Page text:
Benin travel guide, including map of Benin, top Benin travel experiences, tips for travel in Benin, plus where to wildlife and voodoo ceremonies in Benin
You won’t forget Benin in a hurry. The birthplace of voodoo and home to the slave trade for almost 300 years, tiny, little-known Benin is a fascinating place to visit. Economic capital Cotonou is a bustling city: come here to haggle at the markets and bump and grind in its nightclubs. Travel a few hours out of town and you’ll be in Ganvié where local fishermen live in bamboo huts on stilts over the lake. Loll on one of the palm dotted beaches that line the Atlantic coast and visit the Parc Regional du W: one of the best wildlife parks in West Africa.
Find a local guide with an ear to the ground if you want to find a non-touristy voodoo ceremony. Note that the beaches are only safe for paddling as dangerous currents make the water unsafe for swimming. Pack a torch if you’re coming to Benin – there’s not a whole lot of street lighting.
Southern Benin has a year-round tropical climate; the north is hotter and semi-arid. From April to October expect strong rains, with a break in August when countryside is green.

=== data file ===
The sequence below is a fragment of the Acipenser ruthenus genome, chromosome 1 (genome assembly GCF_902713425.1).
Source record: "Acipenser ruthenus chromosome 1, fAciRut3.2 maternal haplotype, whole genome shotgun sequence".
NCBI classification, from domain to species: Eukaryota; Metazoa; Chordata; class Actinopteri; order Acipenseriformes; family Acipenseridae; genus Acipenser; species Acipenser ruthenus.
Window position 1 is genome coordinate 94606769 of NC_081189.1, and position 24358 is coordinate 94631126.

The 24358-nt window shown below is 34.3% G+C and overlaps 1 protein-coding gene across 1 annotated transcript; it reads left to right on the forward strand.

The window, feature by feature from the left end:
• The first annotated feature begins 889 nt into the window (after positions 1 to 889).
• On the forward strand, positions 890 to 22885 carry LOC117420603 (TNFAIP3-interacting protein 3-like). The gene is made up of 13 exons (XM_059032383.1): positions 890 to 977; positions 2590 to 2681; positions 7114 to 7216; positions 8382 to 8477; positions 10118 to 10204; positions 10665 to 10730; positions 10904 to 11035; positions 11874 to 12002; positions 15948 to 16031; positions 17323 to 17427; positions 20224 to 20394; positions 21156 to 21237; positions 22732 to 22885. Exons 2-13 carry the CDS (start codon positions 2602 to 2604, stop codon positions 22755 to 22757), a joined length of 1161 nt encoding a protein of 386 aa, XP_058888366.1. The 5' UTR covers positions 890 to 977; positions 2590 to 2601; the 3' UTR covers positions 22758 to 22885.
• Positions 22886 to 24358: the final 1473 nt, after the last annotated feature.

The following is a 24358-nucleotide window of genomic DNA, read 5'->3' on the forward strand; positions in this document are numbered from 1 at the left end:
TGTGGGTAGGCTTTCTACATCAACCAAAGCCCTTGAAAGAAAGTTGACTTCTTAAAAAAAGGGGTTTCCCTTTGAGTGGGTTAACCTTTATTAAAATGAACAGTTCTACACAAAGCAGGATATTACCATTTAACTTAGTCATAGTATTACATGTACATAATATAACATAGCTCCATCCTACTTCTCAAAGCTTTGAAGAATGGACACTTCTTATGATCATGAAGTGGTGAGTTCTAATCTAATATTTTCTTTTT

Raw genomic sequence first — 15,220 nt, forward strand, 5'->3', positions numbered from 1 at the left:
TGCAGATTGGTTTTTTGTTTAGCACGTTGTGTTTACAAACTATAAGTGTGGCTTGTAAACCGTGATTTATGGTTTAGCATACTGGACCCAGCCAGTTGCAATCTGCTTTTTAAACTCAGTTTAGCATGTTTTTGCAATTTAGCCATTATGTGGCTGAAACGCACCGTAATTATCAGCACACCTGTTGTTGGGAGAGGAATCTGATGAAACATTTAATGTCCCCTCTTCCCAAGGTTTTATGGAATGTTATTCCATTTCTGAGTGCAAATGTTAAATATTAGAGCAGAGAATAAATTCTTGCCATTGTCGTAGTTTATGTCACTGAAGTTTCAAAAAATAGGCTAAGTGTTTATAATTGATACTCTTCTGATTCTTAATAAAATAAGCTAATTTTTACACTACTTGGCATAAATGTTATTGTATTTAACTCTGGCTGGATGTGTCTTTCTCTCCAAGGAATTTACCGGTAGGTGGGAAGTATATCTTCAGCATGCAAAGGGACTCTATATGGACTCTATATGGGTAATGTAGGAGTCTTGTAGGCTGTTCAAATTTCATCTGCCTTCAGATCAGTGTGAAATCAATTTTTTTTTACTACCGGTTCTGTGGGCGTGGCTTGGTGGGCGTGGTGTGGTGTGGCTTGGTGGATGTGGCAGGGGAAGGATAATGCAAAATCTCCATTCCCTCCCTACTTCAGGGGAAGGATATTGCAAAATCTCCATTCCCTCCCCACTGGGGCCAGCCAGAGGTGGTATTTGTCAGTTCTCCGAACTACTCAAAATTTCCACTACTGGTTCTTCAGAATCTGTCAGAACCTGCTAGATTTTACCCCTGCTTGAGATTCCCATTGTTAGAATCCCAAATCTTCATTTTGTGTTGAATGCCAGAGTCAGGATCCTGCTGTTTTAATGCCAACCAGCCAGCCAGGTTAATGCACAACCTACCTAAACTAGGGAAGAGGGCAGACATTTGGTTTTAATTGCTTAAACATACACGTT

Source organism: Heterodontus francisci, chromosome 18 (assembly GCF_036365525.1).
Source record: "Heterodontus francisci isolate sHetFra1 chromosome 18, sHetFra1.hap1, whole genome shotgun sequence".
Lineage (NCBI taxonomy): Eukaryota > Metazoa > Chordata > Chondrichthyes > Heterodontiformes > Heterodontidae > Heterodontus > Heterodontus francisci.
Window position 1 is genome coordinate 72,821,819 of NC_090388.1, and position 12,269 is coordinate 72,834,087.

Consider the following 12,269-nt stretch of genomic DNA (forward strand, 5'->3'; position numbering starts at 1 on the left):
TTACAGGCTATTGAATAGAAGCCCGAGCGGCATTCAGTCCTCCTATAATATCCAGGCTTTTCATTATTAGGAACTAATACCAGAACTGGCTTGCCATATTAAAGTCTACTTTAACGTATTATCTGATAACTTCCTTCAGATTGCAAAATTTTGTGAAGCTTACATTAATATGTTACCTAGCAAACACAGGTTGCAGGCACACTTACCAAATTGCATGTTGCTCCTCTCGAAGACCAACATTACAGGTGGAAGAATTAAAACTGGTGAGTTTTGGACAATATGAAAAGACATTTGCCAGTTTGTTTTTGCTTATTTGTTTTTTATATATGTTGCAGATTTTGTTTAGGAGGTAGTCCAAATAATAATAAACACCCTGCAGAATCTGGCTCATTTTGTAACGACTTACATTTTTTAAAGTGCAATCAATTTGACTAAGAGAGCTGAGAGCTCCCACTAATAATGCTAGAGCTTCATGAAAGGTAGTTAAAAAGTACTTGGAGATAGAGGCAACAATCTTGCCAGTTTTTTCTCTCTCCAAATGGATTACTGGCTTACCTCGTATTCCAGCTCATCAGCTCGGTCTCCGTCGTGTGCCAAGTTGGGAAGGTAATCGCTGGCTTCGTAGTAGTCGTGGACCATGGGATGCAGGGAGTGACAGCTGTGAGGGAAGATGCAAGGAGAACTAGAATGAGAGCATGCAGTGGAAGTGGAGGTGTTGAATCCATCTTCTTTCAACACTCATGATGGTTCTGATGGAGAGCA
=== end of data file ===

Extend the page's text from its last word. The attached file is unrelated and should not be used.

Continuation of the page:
Come in the dry winter for Ouidah's annual Voodoo Day on 10 January.
Catanou Cajehoun (COO) - 5km from the city.
Between towns, travel in Benin is by taxi brousse (shared taxi). These leave when full and are cheap.
For journeys inside cities and to taxi ranks, use use zémidjans (motorbike-taxis) but negotiate the fare first.
Accommodation options are increasing in Benin but Cotonou is the only place you'll find business-class hotels. Mid-range tourist hotels can be found in Grand Popo, Parkou and Natitingou: elsewhere accommodation is more basic.
There are no dorm-style hostels in Benin. Campers will be able to pitch in hotel grounds for a small fee and camping is the perfect way to explore some of the national parks, especially Parc National du W.
Most folks in Benin eat at market stalls or buvettes (small bars). Expect fried chicken and fish with rice, chilli sauces, okra and bitter leaf dishes, plus a variety of staples made from maize, cassava or yam. Brochettes of beef, goat, or agouti (cane rat) along with grilled corn are also available. Beer Beninoise is a refreshing brew.
Hygiene is generally satisfactory. Consult your GP about inoculations; a yellow fever vaccination certificate needs to be shown on arrival.
Outside of Cotonou (where modest caution is required at night), Benin is a safe, friendly country. Be very sensitive with photography, particularly at voodoo ceremonies or fetish markets - many will simply not allow this